Saturday, June 06, 2015

Georgia Anne Muldrow Review

I reviewed Georgia Anne Muldrow's latest at RapReviews this week.

Also, I love Noz's response on his Tumblin' Erb site to the question, why do you say hip-hop journalism is over? He is making some clear references to Pitchfork and their Chief Keef debacle. That explains why he doesn't write for them anymore. Noz writes:

"There’s no infrastructure for it. All of the old guard hip hop institutions have become tabloids or aggregation zombies. And yes you can go write about hip hop music at a fashion magazine or an “indie rock” website or maybe the culture vertical of a multinational corporation that also sells dishwashers and tiny confederate flag lapel pins. You can make $45 a week accumulating content there and theoretically do some good work before you burn out or the building burns down but you aren’t going to be a hip hop journalist exactly. At best you’ll be a tour guide. Your job will be to explain hip hop to readers whose interest in the subject runs no deeper than their desire to add a tab for Significant Rap Talking Points to their Cultural Investment Portfolio. Because of this the core hip hop audience will forever approach your work with a hint of skepticism (rightfully so). And every time you file an article you will have to cross your fingers and hope the sloppily reported wow aren’t rappers with guns cool video documentary that your bosses’ bosses just got a few young black men sent to jail behind doesn’t pop up as a related link.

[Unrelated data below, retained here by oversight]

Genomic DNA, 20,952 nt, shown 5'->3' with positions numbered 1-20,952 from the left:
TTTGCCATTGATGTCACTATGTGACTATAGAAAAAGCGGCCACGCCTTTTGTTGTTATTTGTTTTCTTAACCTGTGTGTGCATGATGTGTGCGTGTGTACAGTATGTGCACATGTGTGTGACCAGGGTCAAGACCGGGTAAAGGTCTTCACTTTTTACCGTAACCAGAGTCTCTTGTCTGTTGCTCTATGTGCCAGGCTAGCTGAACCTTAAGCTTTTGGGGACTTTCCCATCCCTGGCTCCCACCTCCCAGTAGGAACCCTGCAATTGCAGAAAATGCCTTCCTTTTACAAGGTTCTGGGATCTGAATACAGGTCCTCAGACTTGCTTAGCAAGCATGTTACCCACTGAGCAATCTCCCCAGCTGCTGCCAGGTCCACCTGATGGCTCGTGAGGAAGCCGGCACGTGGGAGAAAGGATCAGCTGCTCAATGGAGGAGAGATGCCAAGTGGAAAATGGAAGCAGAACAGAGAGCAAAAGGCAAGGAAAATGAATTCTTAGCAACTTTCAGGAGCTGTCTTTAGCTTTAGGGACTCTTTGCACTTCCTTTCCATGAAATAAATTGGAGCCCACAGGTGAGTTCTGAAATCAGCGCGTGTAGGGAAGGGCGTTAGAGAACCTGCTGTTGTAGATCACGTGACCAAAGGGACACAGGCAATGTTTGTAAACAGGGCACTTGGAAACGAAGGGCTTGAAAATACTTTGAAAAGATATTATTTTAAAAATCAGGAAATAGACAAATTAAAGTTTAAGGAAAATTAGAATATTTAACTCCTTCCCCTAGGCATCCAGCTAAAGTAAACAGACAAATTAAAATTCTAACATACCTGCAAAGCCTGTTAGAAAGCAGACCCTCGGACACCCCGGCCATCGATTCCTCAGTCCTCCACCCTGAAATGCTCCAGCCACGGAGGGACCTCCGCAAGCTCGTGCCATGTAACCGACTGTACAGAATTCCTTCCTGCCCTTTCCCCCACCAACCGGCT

Imo hip hop journalism is about being a voice and responsible advocate for the primary consumers and producers of hip hop music. It’s about contextualizing the culture for people who are of the culture or at least seriously invested in the culture. It means telling stories about entire communities and sometimes even about humans who aren’t famous recording artists/being groomed to become famous recording artists. As far as I can tell none of the publications that still have an audience and a budget for covering rap music are especially concerned with any of that."

I never fit his definition of hip-hop journalist - I've always been too far outside of the culture to pretend to accurately represent it. I've written as a fan but as an outsider. And to be clear, what I mean by that is that I am a middle-aged, middle-class white professional who writes about music made mostly by poor African-Americans (although also plenty of middle-class and wealthy African-American, as well as people of other races and other socio-economic backgrounds). I don't go to shows, I don't live this culture, I'm not involved in the making and performing of it.  I hope I make that clear in my writing. I try to respect the culture, and the people involved in it, and not represent myself as something I am not.

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